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Absolute Liability and Risk Theory (International Law)

The theory of ‘absolute liability’ establishes the liability of the State arising out of the performance of certain activities which are lawful but create serious risks. This approach is the objective responsibility concept which maintain that the liability of the state is strict. Once an unlawful act has taken place, which has caused injury and which has been committed by an agent of the state, that will be responsible in international law to the state suffering the damage irrespective of good or bad faith. In the Neer Claim in 1926, an American superintendent of a Mexican mine was shot. The USA, on behalf of his widow and daughter, claimed damages because of the lackadaisical manner in which the Mexican authorities pursued their investigations. The General Claims Commission dealing with the matter disallowed the claim applying the objective test.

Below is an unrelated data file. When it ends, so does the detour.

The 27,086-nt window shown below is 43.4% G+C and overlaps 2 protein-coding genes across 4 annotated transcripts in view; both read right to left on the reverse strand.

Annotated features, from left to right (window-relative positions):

In the Caire Claim, the french Mexican Claims Commission had to consider the case of a French citizen shot by Mexican soldiers for failing to supply them with 5,000 Mexican dollars. The presiding commissioner held that Mexico was responsible for the injury caused in accordance with the objective responsibility doctrine, that is ‘the responsibility for the acts of the officials or organs of a state, which may devolve upon it the absence of any “fault” of it own.

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